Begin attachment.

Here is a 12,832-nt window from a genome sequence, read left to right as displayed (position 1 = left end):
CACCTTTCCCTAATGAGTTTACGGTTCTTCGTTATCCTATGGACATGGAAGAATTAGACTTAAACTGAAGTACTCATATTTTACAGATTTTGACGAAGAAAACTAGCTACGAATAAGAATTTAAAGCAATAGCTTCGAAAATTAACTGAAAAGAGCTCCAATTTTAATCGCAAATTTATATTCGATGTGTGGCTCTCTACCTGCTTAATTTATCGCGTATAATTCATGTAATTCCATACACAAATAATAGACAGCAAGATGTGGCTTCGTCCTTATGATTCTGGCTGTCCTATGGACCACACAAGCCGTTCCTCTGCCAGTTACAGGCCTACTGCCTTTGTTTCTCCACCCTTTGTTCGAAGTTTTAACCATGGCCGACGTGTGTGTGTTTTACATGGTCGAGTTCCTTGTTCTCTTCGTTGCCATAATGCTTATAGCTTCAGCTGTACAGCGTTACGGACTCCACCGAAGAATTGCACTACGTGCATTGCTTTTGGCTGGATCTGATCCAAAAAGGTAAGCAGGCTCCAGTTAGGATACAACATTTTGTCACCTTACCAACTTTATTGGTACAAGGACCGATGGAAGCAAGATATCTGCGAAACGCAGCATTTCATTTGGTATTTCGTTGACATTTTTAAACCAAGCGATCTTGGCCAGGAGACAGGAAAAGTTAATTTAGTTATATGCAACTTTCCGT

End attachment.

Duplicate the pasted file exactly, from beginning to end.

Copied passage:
Here is a 12,832-nt window from a genome sequence, read left to right as displayed (position 1 = left end):
CACCTTTCCCTAATGAGTTTACGGTTCTTCGTTATCCTATGGACATGGAAGAATTAGACTTAAACTGAAGTACTCATATTTTACAGATTTTGACGAAGAAAACTAGCTACGAATAAGAATTTAAAGCAATAGCTTCGAAAATTAACTGAAAAGAGCTCCAATTTTAATCGCAAATTTATATTCGATGTGTGGCTCTCTACCTGCTTAATTTATCGCGTATAATTCATGTAATTCCATACACAAATAATAGACAGCAAGATGTGGCTTCGTCCTTATGATTCTGGCTGTCCTATGGACCACACAAGCCGTTCCTCTGCCAGTTACAGGCCTACTGCCTTTGTTTCTCCACCCTTTGTTCGAAGTTTTAACCATGGCCGACGTGTGTGTGTTTTACATGGTCGAGTTCCTTGTTCTCTTCGTTGCCATAATGCTTATAGCTTCAGCTGTACAGCGTTACGGACTCCACCGAAGAATTGCACTACGTGCATTGCTTTTGGCTGGATCTGATCCAAAAAGGTAAGCAGGCTCCAGTTAGGATACAACATTTTGTCACCTTACCAACTTTATTGGTACAAGGACCGATGGAAGCAAGATATCTGCGAAACGCAGCATTTCATTTGGTATTTCGTTGACATTTTTAAACCAAGCGATCTTGGCCAGGAGACAGGAAAAGTTAATTTAGTTATATGCAACTTTCCGT